A CFA is a “poor man’s key to the courthouse”

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Authors – Anita Ramarumo & Zunaid M Lundell

A Contingency Fee Agreement (CFA) is an agreement entered into between a legal practitioner and a client in terms of the Contingency Fee Act No. 66 of 1997 (the CF Act) whereby the legal practitioner shall not be entitled to any fees for services rendered unless the client is successful in the relevant matter. The Act was promulgated to facilitate access to court, which is a fundamental right enshrined by section 34 of the Bill of Rights of our Constitution. This is especially true for the large number of people in our country who cannot afford the considerable costs of legal services.

Section 9(1) of the Bill of Rights states that:

 “Everyone is equal before the law and has a right to equal protection and benefit of the law”.

In addition, Section 34, outlines that everyone has the right to access to courts. This Section states that:

Everyone has the right to have any dispute that can be resolved by the application of law decided in a fair public hearing before the court or, where appropriate, another independent and impartial Tribunal or Forum.”

As a legal practitioner, one must be sensitised to the context in which law is practiced and the egregious income disparity that exists ins South Africa, between those who are able to afford quality legal services and those who are not. It is also important to understand that under sections 9 and 34 of the Constitution, everyone has the right to equal protection and benefit of the law, including those who otherwise would not be able to afford legal services.

Each member of South Africa’s society therefore has an equal right to adequate legal representation and access to justice. The CF Act gives effect to these rights as set out in the Bill of Rights and should therefore be seen as a key to justice for the poor person. The CFA acts as an imperative contractual tool which prospective clients of legal practitioners may agree to based on its terms, which are ultimately bridled and regulated by the CF Act.

For example, the majority of injured people in motor vehicle accidents enter into Contingency Fee Agreements with legal practitioners with respect to their damages claims against the Road Accident Fund (RAF). This provides people who are left destitute after traumatic and often debilitating accidents with legal recourse against the wrongdoer’s insurer being the RAF. Such recourse in the normal scope of hourly legal fees is just not an option for average person in South Africa.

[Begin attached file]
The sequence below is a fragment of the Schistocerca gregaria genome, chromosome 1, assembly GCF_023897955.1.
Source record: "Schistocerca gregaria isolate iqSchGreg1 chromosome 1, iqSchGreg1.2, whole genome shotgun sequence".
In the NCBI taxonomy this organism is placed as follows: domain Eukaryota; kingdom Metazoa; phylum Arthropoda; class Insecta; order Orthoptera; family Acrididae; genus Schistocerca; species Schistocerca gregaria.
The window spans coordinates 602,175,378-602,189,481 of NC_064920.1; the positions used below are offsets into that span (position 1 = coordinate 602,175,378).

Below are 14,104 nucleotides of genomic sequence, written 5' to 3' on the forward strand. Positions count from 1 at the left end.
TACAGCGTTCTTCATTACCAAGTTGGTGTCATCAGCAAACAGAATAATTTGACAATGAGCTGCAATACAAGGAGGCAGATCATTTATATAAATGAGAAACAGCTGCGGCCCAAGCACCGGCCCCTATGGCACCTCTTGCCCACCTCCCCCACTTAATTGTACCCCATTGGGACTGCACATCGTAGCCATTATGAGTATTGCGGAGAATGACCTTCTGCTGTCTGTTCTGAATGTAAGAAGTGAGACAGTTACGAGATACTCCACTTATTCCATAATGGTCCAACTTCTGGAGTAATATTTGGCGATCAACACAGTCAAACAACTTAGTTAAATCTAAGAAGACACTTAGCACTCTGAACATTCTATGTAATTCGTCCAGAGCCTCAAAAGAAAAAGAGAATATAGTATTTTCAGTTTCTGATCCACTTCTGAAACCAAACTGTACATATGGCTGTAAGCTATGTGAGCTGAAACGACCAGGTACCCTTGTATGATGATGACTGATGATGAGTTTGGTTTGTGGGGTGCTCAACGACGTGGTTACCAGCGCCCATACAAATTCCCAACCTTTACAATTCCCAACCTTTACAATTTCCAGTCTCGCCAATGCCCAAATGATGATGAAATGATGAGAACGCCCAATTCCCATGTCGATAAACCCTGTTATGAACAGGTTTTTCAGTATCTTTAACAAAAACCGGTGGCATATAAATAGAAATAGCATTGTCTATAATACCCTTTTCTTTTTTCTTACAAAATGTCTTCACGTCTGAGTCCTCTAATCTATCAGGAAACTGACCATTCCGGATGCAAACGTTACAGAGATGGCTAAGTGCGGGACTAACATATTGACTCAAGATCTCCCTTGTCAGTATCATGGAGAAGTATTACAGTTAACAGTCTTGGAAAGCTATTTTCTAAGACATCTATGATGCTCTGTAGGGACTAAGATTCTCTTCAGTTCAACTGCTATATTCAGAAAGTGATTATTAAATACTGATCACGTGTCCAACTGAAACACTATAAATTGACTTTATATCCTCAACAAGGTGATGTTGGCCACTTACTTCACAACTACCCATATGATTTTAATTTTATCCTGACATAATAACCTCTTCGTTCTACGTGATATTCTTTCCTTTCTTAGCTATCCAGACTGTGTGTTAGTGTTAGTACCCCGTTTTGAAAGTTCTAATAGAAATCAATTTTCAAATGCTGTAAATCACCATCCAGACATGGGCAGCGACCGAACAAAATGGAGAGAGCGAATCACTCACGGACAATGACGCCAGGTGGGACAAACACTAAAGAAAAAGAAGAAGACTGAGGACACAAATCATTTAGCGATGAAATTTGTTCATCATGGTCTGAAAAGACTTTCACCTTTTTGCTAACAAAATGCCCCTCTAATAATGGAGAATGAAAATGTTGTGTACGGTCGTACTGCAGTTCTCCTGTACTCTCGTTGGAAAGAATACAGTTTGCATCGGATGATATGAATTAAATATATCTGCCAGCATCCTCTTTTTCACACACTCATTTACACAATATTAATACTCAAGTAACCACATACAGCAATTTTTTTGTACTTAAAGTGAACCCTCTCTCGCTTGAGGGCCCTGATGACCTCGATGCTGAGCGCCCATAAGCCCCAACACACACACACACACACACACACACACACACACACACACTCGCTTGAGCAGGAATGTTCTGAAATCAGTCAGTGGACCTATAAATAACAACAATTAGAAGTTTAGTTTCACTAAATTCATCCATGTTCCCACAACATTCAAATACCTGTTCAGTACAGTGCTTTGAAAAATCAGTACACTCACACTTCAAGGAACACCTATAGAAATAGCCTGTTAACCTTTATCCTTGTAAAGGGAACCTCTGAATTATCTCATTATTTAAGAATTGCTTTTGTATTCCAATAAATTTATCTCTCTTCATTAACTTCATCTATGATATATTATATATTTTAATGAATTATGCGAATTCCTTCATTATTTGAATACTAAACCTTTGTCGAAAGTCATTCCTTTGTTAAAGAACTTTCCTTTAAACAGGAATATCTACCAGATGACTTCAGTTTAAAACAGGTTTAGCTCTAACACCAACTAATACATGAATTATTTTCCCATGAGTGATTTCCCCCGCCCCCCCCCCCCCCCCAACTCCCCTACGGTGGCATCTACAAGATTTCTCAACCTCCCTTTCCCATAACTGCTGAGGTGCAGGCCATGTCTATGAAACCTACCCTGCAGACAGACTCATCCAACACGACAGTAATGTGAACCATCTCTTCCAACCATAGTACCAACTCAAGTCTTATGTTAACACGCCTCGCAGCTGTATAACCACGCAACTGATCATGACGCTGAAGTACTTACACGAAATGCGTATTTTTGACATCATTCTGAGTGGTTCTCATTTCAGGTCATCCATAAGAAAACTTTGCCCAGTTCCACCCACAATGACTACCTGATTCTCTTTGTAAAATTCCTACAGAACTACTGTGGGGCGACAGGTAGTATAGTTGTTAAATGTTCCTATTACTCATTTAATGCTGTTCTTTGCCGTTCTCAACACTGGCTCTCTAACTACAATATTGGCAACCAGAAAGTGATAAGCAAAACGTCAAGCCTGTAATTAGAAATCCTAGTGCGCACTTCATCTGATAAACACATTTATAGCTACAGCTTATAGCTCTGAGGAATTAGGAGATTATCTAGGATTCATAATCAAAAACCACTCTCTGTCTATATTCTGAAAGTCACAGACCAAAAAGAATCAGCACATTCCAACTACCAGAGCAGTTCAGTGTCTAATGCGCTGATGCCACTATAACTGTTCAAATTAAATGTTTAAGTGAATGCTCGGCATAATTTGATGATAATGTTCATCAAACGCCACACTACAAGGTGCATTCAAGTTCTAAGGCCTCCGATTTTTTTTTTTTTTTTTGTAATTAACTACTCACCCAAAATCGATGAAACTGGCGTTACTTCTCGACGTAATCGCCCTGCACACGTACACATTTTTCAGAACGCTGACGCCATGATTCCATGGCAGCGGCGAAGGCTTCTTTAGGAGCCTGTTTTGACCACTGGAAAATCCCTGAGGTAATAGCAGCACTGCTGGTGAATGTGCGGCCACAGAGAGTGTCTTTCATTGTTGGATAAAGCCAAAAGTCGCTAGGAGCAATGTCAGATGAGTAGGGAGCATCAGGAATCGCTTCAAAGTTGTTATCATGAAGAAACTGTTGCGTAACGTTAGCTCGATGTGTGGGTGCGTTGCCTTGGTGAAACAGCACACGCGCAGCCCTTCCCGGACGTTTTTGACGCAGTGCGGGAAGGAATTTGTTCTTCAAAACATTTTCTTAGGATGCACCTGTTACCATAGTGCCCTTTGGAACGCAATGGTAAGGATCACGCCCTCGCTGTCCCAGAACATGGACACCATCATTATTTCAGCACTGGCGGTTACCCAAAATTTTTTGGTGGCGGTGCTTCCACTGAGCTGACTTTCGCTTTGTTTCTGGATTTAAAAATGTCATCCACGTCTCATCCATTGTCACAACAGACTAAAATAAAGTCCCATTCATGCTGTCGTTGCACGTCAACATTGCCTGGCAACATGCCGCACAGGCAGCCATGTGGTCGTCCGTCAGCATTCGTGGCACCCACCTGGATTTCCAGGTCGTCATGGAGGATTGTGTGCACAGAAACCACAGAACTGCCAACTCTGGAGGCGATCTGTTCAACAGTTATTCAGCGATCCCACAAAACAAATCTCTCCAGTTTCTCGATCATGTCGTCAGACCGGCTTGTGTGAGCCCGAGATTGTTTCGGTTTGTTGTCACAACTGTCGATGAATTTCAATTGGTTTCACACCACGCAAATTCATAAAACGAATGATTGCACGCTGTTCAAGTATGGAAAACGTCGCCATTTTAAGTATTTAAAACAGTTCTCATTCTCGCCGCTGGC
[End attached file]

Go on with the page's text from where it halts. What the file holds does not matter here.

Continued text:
THE IMPORTANCE OF A “NO WIN, NO FEE” STRUCTURE

The ‘No win, No fee’ contractual structure is ideal for the client that is financially constrained, as it ensures that the legal practitioner dealing with a client’s matter applies her mind, litigation abilities, skill-sets, confidence and commitment to the matter at hand. .

The attorney takes a calculated risk of financing the client’s matter in anticipation of their being a successful outcome, which is directly related to several variances, chief of which would be the attorneys’ skill, drive and commitment to her client’s matter.

The Act was enacted to regulate contingency fee agreements which were being consummated between clients and legal practitioners. It further sought to mitigate “overreaching” which some legal practitioners fell afoul of. Often there is a lack of clarity surrounding legal costs and how they operate and because of this, legal practitioners have the legal responsibility to be transparent with their clients regarding the terms of a contingency fee agreement.

Section 2(1)(a) of the CF Act provides that a legal practitioner shall not be entitled to any fees for services rendered unless the client whom she represents is successful in the proceedings or matter in question. Further, section 2(1)(b) read with section 2(2) requires that a legal practitioner’s success fee may be inflated by not more than 100% her normal fee and that the total success fee payable to the legal practitioner shall not exceed 25% of the total amount awarded. Thus the success fee must be the lesser of 100% of the legal practitioner’s success fee or 25% of the monetary award in the relevant matter, whichever is the lesser..

In the matter of Mfengwana v Road Accident Fund 2017(5) SA 445 (ECG); it was held that the impugned contingency fee agreement appeared to be in conflict with the CF Act. This draws back to the important role that the CF Act plays in regulating the terms of a contingency fee structure between the client and attorney. .

 

CONCLUSION

In conclusion, those without means to afford attorney fees in order to seek justice may look to a contingency fee structure should a legal practitioner be willing to proceed on risk. A contingency fee agreement is not merely an agreement between an attorney and client but an optimal compensation scheme for both the attorney and the client, as well as a key to justice for the poor person. This means that it is an ideal tool that gives the poor person an opportunity to have access to justice, to be heard and to be compensated. In our Constitutional democracy the costs of legal services should be held neither as a bar nor as an obstacle to accessing justice, rather, the legal fraternity should look to novel methodologies to provide our services to those who cannot otherwise afford such legal services. The contingency fee route, described above, provides such an avenue – one which caters to the disparities which remain embedded in the fabric our Country.

 

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